Is safe?


Karen S. asks ( Is everything on the internet reliable information?

It seems that the only thing you will be able to trust on the internet will be your own medical records . . . once the government's sold them on.

The new database brings together everyone's medical records. Mega datasets like this are extremely useful. It's the only way the non-link between MMR vaccine and autism was proved for example. Parkinson's researchers will find the data invaluable, and so PUK has joined with other medical research charities to champion the new scheme ( )

But there are increasing worries about the privacy of our data, according to doctors and others writing to the Guardian (UK newspaper; ). Far from being anonymised and aggregated, 'the government makes no secret of its intentions to sell whatever data the commercial market wants to buy. The table of HSCIC data linkage and extract service charges 2013/14 includes prices for selling identifiable personal data, specifically a "one-off extract tailored to the customer's requirements of specified data fields containing patient identifiable data, sensitive data items or both". ' says John Veit-Wilson. See it for yourself at

There is plenty in my medical record of "sensitive data", my PD status being only one of them. Do I allow anyone who wants to, to buy my personal records for whatever reason they like and damage my chances of employment, of my standing where I live, of my credit rating? Or do I deny researchers the chance to cure PD more quickly?

Or should I not have to make the choice?




Thank you for your post. We understand that this is becoming quite a controversial issue at the moment. The NHS are currently leafleting households in England to inform people about the new scheme for using medical records including information on how people can withdraw their data if they dont want it included.

We understand that this is a very personal issue and everyone should be able to make their own minds up about how their medical records are used. We are encouraging everyone to find out as much information as they can before they make a decision.

Patient records are an extremely valuable resource for research. The information contained within them can be used to understand the causes of disease or to detect outbreaks of infectious diseases. It can help in monitoring the safety and efficacy of drugs. For more information about information on how medical records can be used for research and information on the new scheme please visit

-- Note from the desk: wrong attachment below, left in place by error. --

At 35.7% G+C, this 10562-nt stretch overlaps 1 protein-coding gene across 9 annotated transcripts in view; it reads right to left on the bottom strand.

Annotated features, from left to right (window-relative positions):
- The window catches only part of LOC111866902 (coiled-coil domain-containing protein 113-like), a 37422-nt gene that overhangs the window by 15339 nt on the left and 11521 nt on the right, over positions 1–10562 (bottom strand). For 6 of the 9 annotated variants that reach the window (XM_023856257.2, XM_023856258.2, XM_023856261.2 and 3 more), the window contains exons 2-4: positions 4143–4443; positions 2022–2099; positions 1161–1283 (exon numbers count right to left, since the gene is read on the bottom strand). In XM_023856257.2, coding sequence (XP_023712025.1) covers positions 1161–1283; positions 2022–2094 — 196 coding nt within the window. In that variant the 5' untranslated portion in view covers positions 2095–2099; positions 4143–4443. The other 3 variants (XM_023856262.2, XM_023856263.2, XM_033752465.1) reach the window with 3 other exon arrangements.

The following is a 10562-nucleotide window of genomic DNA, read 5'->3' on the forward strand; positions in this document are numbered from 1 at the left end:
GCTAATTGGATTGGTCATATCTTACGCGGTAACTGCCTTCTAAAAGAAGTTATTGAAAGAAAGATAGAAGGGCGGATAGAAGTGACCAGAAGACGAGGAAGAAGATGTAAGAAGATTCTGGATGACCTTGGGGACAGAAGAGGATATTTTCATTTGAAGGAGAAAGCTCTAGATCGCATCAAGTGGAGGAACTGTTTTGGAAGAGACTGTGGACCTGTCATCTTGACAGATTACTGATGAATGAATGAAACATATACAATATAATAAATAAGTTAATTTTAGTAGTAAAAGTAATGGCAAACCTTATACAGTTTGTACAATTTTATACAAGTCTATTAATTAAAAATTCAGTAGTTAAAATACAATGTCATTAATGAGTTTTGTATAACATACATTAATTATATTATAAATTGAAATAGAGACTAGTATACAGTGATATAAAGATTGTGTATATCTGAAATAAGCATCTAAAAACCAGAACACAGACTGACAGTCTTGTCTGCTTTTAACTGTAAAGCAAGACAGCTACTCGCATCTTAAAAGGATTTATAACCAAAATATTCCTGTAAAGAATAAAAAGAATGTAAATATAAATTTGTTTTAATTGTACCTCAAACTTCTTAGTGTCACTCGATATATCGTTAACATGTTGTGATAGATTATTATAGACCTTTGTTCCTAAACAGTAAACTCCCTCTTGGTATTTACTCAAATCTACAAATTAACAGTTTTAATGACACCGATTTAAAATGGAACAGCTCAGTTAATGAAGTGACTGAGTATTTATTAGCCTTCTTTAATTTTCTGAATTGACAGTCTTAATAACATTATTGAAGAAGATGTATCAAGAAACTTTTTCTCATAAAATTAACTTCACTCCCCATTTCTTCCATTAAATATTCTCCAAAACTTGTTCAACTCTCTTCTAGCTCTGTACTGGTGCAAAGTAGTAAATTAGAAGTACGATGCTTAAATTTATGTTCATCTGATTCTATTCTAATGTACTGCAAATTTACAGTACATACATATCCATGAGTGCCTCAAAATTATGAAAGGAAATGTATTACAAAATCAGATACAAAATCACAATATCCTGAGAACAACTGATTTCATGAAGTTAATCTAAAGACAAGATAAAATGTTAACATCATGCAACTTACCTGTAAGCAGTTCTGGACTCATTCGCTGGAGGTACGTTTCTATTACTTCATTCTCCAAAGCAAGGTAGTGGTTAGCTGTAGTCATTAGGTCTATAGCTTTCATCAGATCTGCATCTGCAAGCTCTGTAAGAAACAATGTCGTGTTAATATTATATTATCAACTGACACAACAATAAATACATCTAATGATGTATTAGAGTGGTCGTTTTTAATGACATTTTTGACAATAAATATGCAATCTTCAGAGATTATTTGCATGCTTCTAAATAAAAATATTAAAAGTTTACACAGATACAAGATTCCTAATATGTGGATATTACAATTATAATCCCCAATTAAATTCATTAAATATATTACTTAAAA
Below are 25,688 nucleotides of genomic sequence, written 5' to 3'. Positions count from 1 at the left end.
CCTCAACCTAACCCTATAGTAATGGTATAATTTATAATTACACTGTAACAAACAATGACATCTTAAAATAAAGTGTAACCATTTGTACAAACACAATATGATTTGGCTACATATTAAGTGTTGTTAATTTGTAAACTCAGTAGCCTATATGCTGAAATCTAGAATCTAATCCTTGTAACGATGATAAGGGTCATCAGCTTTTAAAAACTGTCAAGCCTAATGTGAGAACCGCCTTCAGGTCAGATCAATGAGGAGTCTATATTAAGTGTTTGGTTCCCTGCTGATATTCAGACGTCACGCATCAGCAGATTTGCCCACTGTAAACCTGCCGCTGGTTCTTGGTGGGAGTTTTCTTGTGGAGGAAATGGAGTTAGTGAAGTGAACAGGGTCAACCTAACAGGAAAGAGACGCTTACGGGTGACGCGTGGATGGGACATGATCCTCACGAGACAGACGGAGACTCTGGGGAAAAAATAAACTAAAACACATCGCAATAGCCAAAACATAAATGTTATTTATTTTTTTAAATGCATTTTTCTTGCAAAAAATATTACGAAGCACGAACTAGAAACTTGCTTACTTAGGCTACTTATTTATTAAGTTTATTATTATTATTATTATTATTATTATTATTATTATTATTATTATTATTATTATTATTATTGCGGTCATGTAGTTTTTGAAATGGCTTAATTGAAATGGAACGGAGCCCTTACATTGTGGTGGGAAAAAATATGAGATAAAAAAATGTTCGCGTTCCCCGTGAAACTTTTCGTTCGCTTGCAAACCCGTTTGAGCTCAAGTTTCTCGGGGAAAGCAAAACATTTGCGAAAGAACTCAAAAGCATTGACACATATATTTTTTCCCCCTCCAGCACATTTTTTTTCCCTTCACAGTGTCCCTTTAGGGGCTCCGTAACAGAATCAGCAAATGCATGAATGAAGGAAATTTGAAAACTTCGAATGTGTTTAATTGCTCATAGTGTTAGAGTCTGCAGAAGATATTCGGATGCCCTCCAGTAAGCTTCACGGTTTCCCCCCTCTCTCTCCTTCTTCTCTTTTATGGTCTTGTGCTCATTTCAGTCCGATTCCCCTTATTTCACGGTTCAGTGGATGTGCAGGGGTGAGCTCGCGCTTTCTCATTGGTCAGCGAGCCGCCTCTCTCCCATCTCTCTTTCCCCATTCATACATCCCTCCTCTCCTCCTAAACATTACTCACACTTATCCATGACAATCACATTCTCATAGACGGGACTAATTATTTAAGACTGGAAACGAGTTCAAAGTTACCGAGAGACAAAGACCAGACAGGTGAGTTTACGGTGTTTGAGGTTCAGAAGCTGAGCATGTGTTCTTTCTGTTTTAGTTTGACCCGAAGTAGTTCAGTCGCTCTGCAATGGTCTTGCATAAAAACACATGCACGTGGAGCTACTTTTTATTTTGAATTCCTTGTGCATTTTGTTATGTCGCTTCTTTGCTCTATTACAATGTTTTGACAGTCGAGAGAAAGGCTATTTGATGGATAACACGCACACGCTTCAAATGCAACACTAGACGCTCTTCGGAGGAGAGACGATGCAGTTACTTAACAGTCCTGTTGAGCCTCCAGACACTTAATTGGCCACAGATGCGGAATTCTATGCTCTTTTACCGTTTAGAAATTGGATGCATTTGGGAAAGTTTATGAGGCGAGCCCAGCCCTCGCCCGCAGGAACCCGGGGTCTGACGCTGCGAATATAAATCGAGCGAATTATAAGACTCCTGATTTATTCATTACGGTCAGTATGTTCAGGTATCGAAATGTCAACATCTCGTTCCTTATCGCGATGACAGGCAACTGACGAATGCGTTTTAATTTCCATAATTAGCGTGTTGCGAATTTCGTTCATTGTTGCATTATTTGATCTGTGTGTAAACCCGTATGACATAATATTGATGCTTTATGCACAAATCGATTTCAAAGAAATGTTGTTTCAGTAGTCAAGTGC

We are aware of articles like the one in the guardian. NHS England have also responded to this article by saying, "no data will be made available for the purposes of selling or administering any kind of insurance and that the NHS and HSCIC never profit from providing data to outside   organisations."  

It is very important that the NHS continue to communicate with the public about how data is being used and inform everyone of any changes. We will continue to work to ensure that they provide us all with clear information on a regular basis.


I note today a newspaper report about a concerned GP who has told his patients that he has opted out for his surgery and patients need to opt in if they  want their data shared

He has been castigated by the NHS busybodies and told to withdraw his opposition.

How very Big Brother,


Hello Rachel

I'm no conspiracy theorist or, normally, deconstructivist. But NHS England's response strikes a chill.

The issue is not about NHS and HSCIC profiting from providing data to outside organisations. Indeed, if my personal information is to be sold on, I'd prefer it if NHS were the ones to profit, rather than the (presumably commercial) outside organisations they're selling it to.

And the repeated insistence by NHS England that they won't sell my personal information for the "purposes of selling or administering any kind of insurance" is too neatly-constructed a phrase to be at all reassuring: the only construction I can put on it is that it'll be OK to sell my data to anyone else for any other purpose, and to insurance companies to do anything they like so long as it's not "selling or administrating".

Neither assurance changes the basic fact: NHS and HSCIC clearly envisage selling my personal medical information with my name and NHS no attached and details of my "sensitive data." Who could possibly want to know that stuff about me personally unless they intended me harm?

And by the way, you've got four weeks only to opt out. And the leaflet doesn't tell you that.




Thanks for your comments. I do understand that the information the public have been given is not that clear. We will continue to work with NHS England to encourage their continual communication about the plans for any data collected on a regular basis. It is important that any supporting information from the NHS is clear about who will and will not have access to the data and that they reassure the public on these issues.

If you do feel uneasy about including your data in this scheme please speak with your GP to opt out. This is a very personal issue and we understand that each person has the right to control how their data is used.

Best wishes,



Thanks Rachel

As you say, the key is how clear the information is - and it isn't. It doesn't help when you read statements like "Do you sell data? No. we share it at a fee to cover our costs." Disingenuous or what?

Please do all you can to get this Plain Englished.

Best wishes